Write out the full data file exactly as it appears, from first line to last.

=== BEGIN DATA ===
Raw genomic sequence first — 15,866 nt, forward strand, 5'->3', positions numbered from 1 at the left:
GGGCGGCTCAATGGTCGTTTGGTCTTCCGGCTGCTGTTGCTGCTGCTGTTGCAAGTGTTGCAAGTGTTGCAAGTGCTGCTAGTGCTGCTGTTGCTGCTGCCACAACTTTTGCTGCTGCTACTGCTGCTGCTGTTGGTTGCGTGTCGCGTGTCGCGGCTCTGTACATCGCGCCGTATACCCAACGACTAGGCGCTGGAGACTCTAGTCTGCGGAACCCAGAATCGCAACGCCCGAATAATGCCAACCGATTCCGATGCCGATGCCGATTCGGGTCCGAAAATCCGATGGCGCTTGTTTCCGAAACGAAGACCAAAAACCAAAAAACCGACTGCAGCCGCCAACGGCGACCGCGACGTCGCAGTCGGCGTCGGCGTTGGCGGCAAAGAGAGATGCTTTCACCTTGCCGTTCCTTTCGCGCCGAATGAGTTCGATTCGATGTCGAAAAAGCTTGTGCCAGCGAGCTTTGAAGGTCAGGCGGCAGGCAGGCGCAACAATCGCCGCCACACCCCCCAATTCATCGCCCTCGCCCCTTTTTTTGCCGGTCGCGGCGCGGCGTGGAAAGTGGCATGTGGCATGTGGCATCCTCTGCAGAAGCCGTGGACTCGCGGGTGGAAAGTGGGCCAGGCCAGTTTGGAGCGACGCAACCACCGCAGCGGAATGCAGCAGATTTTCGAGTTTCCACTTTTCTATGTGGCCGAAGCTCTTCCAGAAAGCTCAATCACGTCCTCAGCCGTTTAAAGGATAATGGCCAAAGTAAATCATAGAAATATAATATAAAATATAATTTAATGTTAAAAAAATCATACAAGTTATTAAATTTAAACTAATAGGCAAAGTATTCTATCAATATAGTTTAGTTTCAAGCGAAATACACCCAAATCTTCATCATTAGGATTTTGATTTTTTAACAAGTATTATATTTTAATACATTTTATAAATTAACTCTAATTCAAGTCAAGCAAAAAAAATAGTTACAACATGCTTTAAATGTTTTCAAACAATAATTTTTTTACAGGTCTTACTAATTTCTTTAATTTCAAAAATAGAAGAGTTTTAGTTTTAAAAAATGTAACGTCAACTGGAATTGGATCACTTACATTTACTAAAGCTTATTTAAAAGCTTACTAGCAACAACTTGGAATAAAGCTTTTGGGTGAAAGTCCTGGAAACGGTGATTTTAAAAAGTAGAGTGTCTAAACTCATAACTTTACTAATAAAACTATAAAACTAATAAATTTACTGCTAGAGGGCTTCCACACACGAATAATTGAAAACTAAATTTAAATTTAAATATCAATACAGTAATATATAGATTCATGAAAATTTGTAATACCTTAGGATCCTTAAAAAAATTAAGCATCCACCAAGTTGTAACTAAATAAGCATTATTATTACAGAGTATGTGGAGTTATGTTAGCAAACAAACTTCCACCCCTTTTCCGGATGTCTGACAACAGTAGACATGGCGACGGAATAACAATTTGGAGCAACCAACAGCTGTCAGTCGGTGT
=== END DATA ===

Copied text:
Raw genomic sequence first — 15,866 nt, forward strand, 5'->3', positions numbered from 1 at the left:
GGGCGGCTCAATGGTCGTTTGGTCTTCCGGCTGCTGTTGCTGCTGCTGTTGCAAGTGTTGCAAGTGTTGCAAGTGCTGCTAGTGCTGCTGTTGCTGCTGCCACAACTTTTGCTGCTGCTACTGCTGCTGCTGTTGGTTGCGTGTCGCGTGTCGCGGCTCTGTACATCGCGCCGTATACCCAACGACTAGGCGCTGGAGACTCTAGTCTGCGGAACCCAGAATCGCAACGCCCGAATAATGCCAACCGATTCCGATGCCGATGCCGATTCGGGTCCGAAAATCCGATGGCGCTTGTTTCCGAAACGAAGACCAAAAACCAAAAAACCGACTGCAGCCGCCAACGGCGACCGCGACGTCGCAGTCGGCGTCGGCGTTGGCGGCAAAGAGAGATGCTTTCACCTTGCCGTTCCTTTCGCGCCGAATGAGTTCGATTCGATGTCGAAAAAGCTTGTGCCAGCGAGCTTTGAAGGTCAGGCGGCAGGCAGGCGCAACAATCGCCGCCACACCCCCCAATTCATCGCCCTCGCCCCTTTTTTTGCCGGTCGCGGCGCGGCGTGGAAAGTGGCATGTGGCATGTGGCATCCTCTGCAGAAGCCGTGGACTCGCGGGTGGAAAGTGGGCCAGGCCAGTTTGGAGCGACGCAACCACCGCAGCGGAATGCAGCAGATTTTCGAGTTTCCACTTTTCTATGTGGCCGAAGCTCTTCCAGAAAGCTCAATCACGTCCTCAGCCGTTTAAAGGATAATGGCCAAAGTAAATCATAGAAATATAATATAAAATATAATTTAATGTTAAAAAAATCATACAAGTTATTAAATTTAAACTAATAGGCAAAGTATTCTATCAATATAGTTTAGTTTCAAGCGAAATACACCCAAATCTTCATCATTAGGATTTTGATTTTTTAACAAGTATTATATTTTAATACATTTTATAAATTAACTCTAATTCAAGTCAAGCAAAAAAAATAGTTACAACATGCTTTAAATGTTTTCAAACAATAATTTTTTTACAGGTCTTACTAATTTCTTTAATTTCAAAAATAGAAGAGTTTTAGTTTTAAAAAATGTAACGTCAACTGGAATTGGATCACTTACATTTACTAAAGCTTATTTAAAAGCTTACTAGCAACAACTTGGAATAAAGCTTTTGGGTGAAAGTCCTGGAAACGGTGATTTTAAAAAGTAGAGTGTCTAAACTCATAACTTTACTAATAAAACTATAAAACTAATAAATTTACTGCTAGAGGGCTTCCACACACGAATAATTGAAAACTAAATTTAAATTTAAATATCAATACAGTAATATATAGATTCATGAAAATTTGTAATACCTTAGGATCCTTAAAAAAATTAAGCATCCACCAAGTTGTAACTAAATAAGCATTATTATTACAGAGTATGTGGAGTTATGTTAGCAAACAAACTTCCACCCCTTTTCCGGATGTCTGACAACAGTAGACATGGCGACGGAATAACAATTTGGAGCAACCAACAGCTGTCAGTCGGTGT